Truth is, it’s something that I hope I will never have to use, it’s just peace of mind.

I have been caught out before with a company car, tyre shredded and a can of goo, might as well have had a roll of duct tape

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A bit of reflection here,I felt a bit panicky driving for first time without a spare,[a ship with no lifeboats]

But,in over 60 yrs driving,had only one sudden deflation and that was my fault,valve didn't seal after checking pressure.

Had my share of slow punctures and poor sealing of tyres.

Have come to terms with lack of spare after 20k miles.

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@Rigsby, my tyre data image was from the online handbook that’s available when I log into my Toyota account, it’s identical in that respect to the paper manual (which is rubbish).

I agree with the sentiment that it’s a little bit or reassurance having at least a thin tyre to get you home.

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Although I've had quite a run of no serious tyre problems (just the odd slow puncture that got fixed without needing any action apart from a pump up before the trip to the dealer), I've had enough punctures over the last 20 years (about 20 - so on average 1 per year) to persuade me that I, for one, am not ready to go without a spare, which is why I've never yet gone for a PHEV or EV.

At least 4 of those punctures would definitely not have worked with the gunge (one had no rubber at all left on the rim by the time I stopped!) and at least 3 others the jury would have been out.

Having bought a RAV4 Hybrid 2 years ago, and got 2 sets of tyres and a full size spare wheel and tyre it's not worth it to me to make the change to the RAV4 PHEV, particularly as there's a number of things about the UK spec I really don't like.  It's a shame - with my journey patterns I'd probably only use petrol about 20 days a year.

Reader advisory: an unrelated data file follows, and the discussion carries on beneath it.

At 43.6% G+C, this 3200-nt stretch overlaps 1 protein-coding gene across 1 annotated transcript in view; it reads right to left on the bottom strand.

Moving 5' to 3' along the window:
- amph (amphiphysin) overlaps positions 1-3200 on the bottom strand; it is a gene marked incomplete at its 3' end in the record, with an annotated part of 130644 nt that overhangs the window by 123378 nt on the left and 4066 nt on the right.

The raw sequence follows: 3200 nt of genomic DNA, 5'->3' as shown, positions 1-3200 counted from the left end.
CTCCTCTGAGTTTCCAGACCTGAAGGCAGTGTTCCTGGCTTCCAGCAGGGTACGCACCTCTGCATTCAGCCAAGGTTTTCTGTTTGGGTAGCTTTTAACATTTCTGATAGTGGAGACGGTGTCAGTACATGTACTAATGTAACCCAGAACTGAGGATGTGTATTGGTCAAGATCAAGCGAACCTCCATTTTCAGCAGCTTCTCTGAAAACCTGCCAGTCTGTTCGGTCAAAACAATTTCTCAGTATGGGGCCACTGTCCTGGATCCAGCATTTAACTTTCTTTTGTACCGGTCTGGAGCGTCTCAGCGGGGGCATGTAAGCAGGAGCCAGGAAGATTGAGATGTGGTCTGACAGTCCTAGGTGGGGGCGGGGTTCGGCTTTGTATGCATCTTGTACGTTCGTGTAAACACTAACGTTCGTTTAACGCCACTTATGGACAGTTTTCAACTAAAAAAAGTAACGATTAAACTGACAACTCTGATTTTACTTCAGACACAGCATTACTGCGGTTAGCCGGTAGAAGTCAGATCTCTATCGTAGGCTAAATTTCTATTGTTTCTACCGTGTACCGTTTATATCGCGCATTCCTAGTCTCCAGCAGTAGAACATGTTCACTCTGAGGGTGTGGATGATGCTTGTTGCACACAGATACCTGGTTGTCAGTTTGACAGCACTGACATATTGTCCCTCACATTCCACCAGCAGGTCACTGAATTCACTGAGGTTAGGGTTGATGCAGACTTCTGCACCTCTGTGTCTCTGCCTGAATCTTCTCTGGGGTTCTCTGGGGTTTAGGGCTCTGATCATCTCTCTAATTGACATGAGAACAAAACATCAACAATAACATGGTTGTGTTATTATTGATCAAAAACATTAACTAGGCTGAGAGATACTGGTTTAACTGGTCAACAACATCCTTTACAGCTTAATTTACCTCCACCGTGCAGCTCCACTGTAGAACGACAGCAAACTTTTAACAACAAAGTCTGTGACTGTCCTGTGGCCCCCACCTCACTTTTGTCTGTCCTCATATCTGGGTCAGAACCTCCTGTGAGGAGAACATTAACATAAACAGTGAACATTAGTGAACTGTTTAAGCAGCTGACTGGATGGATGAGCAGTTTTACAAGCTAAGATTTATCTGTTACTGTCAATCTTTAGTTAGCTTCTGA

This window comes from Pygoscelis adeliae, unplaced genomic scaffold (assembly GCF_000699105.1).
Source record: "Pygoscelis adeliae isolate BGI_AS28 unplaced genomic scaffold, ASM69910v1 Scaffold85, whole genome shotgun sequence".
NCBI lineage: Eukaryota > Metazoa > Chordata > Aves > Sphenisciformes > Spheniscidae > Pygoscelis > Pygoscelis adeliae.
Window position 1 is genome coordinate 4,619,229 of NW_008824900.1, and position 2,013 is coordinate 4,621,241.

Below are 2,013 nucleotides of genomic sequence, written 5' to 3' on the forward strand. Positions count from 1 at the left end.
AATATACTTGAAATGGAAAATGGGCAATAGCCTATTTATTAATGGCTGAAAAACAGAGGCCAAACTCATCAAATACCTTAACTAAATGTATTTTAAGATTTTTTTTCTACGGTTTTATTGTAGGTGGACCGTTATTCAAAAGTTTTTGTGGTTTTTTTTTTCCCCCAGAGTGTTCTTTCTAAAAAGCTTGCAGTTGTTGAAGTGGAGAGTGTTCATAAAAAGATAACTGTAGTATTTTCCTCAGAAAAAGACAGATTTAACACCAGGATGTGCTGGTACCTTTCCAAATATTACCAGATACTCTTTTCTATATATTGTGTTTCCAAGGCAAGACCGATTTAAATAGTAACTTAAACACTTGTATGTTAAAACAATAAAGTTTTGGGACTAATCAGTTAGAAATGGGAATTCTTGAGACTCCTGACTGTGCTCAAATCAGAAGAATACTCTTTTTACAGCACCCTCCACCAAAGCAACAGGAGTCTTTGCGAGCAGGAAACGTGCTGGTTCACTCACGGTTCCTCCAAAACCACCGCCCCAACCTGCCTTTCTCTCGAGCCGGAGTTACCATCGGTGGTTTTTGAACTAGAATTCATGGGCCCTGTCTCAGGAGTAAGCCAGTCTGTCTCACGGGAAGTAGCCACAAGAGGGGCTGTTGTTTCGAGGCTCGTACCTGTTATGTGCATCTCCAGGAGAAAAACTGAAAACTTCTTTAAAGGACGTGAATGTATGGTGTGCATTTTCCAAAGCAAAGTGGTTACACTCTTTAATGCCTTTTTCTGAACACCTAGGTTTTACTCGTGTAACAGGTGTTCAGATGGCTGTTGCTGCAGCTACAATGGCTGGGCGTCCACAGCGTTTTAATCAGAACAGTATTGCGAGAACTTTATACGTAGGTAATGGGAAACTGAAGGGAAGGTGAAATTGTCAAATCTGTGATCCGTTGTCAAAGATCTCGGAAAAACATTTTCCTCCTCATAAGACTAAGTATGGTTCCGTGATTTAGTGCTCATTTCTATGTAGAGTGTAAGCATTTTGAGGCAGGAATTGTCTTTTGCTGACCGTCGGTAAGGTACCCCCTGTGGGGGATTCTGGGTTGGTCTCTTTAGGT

I keep watching reports of developments of airless tyres, but none seem close to being ready for market.

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8 hours ago, PeteB said:

Although I've had quite a run of no serious tyre problems (just the odd slow puncture that got fixed without needing any action apart from a pump up before the trip to the dealer), I've had enough punctures over the last 20 years (about 20 - so on average 1 per year) to persuade me that I, for one, am not ready to go without a spare, which is why I've never yet gone for a PHEV or EV.

At least 4 of those punctures would definitely not have worked with the gunge (one had no rubber at all left on the rim by the time I stopped!) and at least 3 others the jury would have been out.

Having bought a RAV4 Hybrid 2 years ago, and got 2 sets of tyres and a full size spare wheel and tyre it's not worth it to me to make the change to the RAV4 PHEV, particularly as there's a number of things about the UK spec I really don't like.  It's a shame - with my journey patterns I'd probably only use petrol about 20 days a year.

I keep watching reports of developments of airless tyres, but none seem close to being ready for market.

Plus one to the above.

last flat I had I had to wait 3 days to get a matching tyre.

Without the full size spare I would have been off the road.

Not prepared to live like that.

regards Terry

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On 8/18/2021 at 6:28 PM, Terry10 said:

...last flat I had I had to wait 3 days to get a matching tyre...

not to mention the horror stories I've heard of people having to wait many hours (very late on a very wet Friday night in one case) for a recovery truck to turn up, only to be dumped at home and needing taxis to take the wheel to a tyre shop.

In a few cases people have mentioned relatives who called a recovery service expecting them to put the spare wheel on, and were shocked to be told their car didn't have one, just the tin of gunge - at least in some cases the AA/RAC man used it and it did actually work!

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20 minutes ago, PeteB said:

not to mention the horror stories I've heard of people having to wait many hours (very late on a very wet Friday night in one case) for a recovery truck to turn up, only to be dumped at home and needing taxis to take the wheel to a tyre shop.

In a few cases people have mentioned relatives who called a recovery service expecting them to put the spare wheel on, and were shocked to be told their car didn't have one, just the tin of gunge - at least in some cases the AA/RAC man used it and it did actually work!

Whether it’s about weight or cost, the lack of a spare wheel in my opinion, is very much a backwards step.

But I’m of a certain age, and don’t mind getting my hands dirty, there are many drivers out there that probably wouldn’t know where to start.

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1 minute ago, Rigsby said:

there are many drivers out there that probably wouldn’t know where to start.

and many, like me, no longer physically able to do it...